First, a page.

Does Dyeing Weaken Coutil

Hey there all,
I'm preparing to construct a garment with a rather unconventional neckline that will definitely allow the lining to peek out at times when I move.  It will also need to do some heavy-support work (my body plus some rather large butterfly wings) with as few layers and bulk as possible.  My plan was to make sandwiched strength layers of coutil and then the fashion fabric shell, but I need to color match everything as much as possible.  
I've had experience dyeing various fabrics before so I'm confident I can execute the dye process successfully, I just don't want to end up with coutil that is weaker or warped after doing so.  Any advice would be appreciated as Google hasn't been forthcoming with a lot of info on the subject.

Thank you all,

1878 Strauss Patent Corset Mock-up

It seems this forum is pretty dead. However, the post archive is still a really useful resource for people learning to make corsets, so I’ll add my experience with this particular pattern for posterity.

This is my second mock-up. I’m really in love with this pattern! I tweaked it to fit my figure in the following ways:

-took in the waist a bit at the sides
-let out the hips a bit at the sides and back
-lengthened the pattern at top and bottom.
-raised up the bustline a heck of a lot.
-took in the bust

The biggest problem with the original unaltered pattern was that it was extremely short in the torso, a common problem with period patterns. The first mock-up looked like it was meant to be an underbust. The part where it flared out to accommodate the breasts sat down around my ribcage. However, even then it has really nice, flattering curves around the waist and hips. So instead of slashing every pattern at the waistline and adding in a couple inches, I only redrafted the front pieces to have a higher bustline. I wanted to preserve the overall shape of the corset.

I am extremely pleased with how this second mock-up came out. I actually need to make the bustline even higher, but that’s about the only adjustment needed. This pattern gives a great 1870s/80s silhouette, curvy and rounded. Although it is a fairly standard vertical seam pattern, and similar ones are commercially available, I highly recommend this pattern for it’s flattering shape. I’ve never seen anyone else use this particular pattern, so I wanted to give some feedback on it for other corsetmakers out there.




Made a mock up for my first corset making venture (under-bust) need some adjusting/fitting the mock.

So, I'll introduce myself first as it is my first call to arms so to say. 

I've been sewing on and off since high-school and college where i took fashion tech, did nothing for a few years due to machine access and then have gone all out in the last year making all kinds of things. I'm Autistic/Dyspraxic so forgive me if i misunderstand you from time to time. I've been trying in getting my skills somewhat surpassed from my old understanding and i'm happy with the improvements. These range from undies to dresses, jumpsuits using all kinds of materials. I've been able to make and adjust some of my own patterns for these things rather than buying patterns after some practice but i feel these are still somewhat more basic than the skills seen on here by many of you. I'm always learning.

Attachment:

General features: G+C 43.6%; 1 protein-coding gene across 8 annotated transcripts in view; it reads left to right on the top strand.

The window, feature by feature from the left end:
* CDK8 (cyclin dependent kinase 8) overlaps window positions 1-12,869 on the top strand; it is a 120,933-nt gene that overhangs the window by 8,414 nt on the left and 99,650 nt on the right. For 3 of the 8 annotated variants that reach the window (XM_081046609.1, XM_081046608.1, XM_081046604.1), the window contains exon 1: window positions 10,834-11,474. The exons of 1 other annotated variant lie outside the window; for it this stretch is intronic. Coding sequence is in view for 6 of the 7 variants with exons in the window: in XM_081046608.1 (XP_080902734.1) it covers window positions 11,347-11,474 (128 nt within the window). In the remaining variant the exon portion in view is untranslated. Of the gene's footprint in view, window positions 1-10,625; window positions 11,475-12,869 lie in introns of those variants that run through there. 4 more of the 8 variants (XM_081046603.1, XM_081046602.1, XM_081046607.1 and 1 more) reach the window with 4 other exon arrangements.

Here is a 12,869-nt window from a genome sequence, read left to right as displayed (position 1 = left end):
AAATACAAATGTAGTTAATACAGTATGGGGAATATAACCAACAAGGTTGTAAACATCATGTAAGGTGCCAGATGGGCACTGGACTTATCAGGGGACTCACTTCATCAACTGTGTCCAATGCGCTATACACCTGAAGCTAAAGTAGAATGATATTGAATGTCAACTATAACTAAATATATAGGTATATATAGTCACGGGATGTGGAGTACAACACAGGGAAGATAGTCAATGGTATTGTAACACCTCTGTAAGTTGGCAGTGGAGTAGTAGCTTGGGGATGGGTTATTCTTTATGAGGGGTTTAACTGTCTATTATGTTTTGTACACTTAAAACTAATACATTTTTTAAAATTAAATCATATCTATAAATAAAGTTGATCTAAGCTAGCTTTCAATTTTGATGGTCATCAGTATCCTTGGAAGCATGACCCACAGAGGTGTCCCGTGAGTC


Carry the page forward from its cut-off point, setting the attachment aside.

I find those things easy now but adjusting a corset pattern is something else and a little scary and confusing with information that seems conflicting from just reading so I thought some questions might be best! 

I've made a Toile using calico — medium to heavy weight, I've been fairly accurate in my sewing and measuring from the standard pattern, i'm directly in between two sizes given, and although i'm happy with the waist reduction (about 2 inches) not being huge for my first corset as per advice there is some gaping at the top around under the bust line and the bottom side. I admit the waist tape ended up being a tiny bit not spread out with the fabric underneath so nice but it was on the waistline intended

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A snippet I would like to share about corsets in 1913 plus questions about bust support.

I was talking about old (edwardian to 1949) books on sewing with TheLongHairedFlapper on her youtube channel, and she recommended some freely downloadable books from archive . com,
I downloaded them, and looked for printed versions to buy on the internet as some of these have been cleaned up and reprinted by Scholar Select.
Only one of three of the books are available to me for purchase (the art of dress) so I decided to just start reading the pdf versions to see what exactly was inside the books.
"Home dressmaking or dressmaking made easy, by Jane Ford" has a chapter about corsets, their uses and how they should fit.
I thought it was interesting enough.